"And was Mr Rochester now ugly in my eyes? No, reader: gratitude, and many associations, all pleasurable and genial, made his face the object I best liked to see; his presence in a room was more cheering than the brightest fire. Yet I had not forgotten his faults; indeed, I could not, for he brought them frequently before me. He was proud, sardonic, harsh to the inferiority of every description: in my secret should I knew that was his greatest kindness to me was balanced by unjust severity to many other. He was moody too; unaccountable so... but I believed that his moodiness, his harshness, and his former faults of morality..." (Bronte 129-130).

Works Cited Bronte, Charlotte. Jane Eyre. Cambridge: Worth Press Ltd, 2008. Print.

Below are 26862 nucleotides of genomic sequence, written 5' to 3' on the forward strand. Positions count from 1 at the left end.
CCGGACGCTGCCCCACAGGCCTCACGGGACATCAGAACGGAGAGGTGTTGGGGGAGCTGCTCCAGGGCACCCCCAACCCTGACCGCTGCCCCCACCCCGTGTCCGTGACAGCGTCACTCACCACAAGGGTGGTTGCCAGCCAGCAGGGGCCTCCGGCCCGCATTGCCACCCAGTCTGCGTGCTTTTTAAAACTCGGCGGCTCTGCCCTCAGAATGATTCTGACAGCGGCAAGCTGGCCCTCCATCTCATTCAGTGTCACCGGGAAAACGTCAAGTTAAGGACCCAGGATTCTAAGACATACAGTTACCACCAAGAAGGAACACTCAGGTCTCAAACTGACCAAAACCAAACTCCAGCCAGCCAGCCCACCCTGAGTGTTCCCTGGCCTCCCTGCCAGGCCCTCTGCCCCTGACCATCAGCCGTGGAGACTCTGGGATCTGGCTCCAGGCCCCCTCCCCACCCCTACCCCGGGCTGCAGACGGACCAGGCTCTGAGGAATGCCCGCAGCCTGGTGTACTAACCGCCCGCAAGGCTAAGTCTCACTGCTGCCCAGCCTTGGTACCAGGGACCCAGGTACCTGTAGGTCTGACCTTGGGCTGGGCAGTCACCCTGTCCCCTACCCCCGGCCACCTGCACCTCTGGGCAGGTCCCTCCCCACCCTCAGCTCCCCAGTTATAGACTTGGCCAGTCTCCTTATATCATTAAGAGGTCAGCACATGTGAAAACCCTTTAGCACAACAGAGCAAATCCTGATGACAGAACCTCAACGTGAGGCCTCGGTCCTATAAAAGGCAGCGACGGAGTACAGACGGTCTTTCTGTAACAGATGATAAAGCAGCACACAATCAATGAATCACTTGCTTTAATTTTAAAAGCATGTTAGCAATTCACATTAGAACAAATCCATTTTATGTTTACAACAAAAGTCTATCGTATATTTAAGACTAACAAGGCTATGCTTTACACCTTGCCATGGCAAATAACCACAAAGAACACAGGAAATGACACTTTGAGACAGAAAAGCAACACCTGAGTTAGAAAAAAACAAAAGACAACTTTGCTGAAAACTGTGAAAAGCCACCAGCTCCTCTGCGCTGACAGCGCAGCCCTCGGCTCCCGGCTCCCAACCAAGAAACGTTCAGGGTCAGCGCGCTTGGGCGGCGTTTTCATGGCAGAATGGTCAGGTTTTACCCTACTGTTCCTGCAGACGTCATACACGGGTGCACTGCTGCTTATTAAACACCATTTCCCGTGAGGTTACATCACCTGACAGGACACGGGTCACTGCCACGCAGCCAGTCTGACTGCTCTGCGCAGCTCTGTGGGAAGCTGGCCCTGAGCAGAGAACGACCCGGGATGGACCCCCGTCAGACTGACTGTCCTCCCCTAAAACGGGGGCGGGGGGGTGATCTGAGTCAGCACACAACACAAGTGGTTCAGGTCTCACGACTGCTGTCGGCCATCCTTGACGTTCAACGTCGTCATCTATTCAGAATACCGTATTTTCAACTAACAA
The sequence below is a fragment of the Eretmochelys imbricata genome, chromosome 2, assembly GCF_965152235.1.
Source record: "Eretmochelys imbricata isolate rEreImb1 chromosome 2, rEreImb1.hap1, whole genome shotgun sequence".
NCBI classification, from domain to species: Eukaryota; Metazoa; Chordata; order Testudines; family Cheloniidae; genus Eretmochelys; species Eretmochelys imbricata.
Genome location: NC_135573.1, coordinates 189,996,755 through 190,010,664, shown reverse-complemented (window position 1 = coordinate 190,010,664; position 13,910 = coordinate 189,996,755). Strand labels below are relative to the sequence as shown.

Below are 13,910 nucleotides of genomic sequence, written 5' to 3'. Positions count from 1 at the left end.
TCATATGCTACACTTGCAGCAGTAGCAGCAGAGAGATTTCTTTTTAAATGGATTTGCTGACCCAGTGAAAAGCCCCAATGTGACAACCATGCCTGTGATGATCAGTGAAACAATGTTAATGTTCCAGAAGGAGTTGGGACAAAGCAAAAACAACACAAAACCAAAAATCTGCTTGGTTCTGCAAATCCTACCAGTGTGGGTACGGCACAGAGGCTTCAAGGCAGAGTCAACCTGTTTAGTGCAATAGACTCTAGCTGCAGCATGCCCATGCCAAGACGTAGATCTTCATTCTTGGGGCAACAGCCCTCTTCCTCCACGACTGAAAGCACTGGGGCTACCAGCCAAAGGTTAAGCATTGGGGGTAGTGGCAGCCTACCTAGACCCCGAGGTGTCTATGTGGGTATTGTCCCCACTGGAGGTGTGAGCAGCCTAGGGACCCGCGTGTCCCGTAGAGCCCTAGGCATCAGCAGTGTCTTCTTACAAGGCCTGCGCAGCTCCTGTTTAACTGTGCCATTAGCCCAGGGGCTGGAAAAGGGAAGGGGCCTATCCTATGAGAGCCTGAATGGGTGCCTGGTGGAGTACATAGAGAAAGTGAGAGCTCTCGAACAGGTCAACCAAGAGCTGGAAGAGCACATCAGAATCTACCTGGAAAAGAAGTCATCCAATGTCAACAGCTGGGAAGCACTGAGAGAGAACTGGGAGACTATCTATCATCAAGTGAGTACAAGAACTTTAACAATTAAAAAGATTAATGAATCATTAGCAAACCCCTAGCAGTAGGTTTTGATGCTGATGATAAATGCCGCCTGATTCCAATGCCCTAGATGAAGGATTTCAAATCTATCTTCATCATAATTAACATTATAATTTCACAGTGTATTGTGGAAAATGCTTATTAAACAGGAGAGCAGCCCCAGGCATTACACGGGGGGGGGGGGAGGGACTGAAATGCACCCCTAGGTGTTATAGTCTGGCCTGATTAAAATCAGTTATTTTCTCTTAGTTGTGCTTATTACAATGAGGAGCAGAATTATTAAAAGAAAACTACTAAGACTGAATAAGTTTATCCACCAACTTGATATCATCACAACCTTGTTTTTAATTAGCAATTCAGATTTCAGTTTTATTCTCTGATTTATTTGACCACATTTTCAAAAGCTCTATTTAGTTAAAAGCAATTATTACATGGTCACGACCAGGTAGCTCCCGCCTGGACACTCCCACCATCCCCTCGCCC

Greig, Jodi. "Orphans in 19th Century Victorian England." College of Liberal Arts and Sciences | The University of Florida. N.p., n.d. Web. 21 Mar. 2010. < http://www.clas.ufl.edu/users/agunn/teaching/enl3251_spring2005/omf/GREIG.htm>.

Lambert, Tim. "Life in the 19th Century." A World History Encyclopedia. N.p., n.d. Web. 21 Mar. 2010. < http://www.localhistories.org/19thcent.html>.

Simkin, John. "Marriage in the 19th Century." Spartacus Educational - Home Page. N.p., n.d. Web. 1 Apr. 2010. <http://www.spartacus.schoolnet.co.uk/Wmarriage.htm>.

Ward, Peter . "Victorian Servants." Our Ward Family Web Site. N.p., n.d. Web. 1 Apr. 2010. <http://ourwardfamily.com/victorian_servants.htm>.

Whitaker, Jessica. "The Governess in Nineteenth-Century Literature - Introduction." Nineteenth-Century Literary Criticism. Vol. 104. Gale Cengage, 2002. eNotes.com. 2006. 30 Apr, 2010 <http://www.enotes.com/nineteenth-century-criticism/
Edward Rochester Jane Eyre Sarah Reed Change in social status
Slowly starts disregarding oppressive culture
Economic status changes
Discovery of family
Abusive asks for forgiveness
Dies after economic change and children ruin themselves
John Reed Adele St John Diana. Eliza Reed THE END.
Full transcript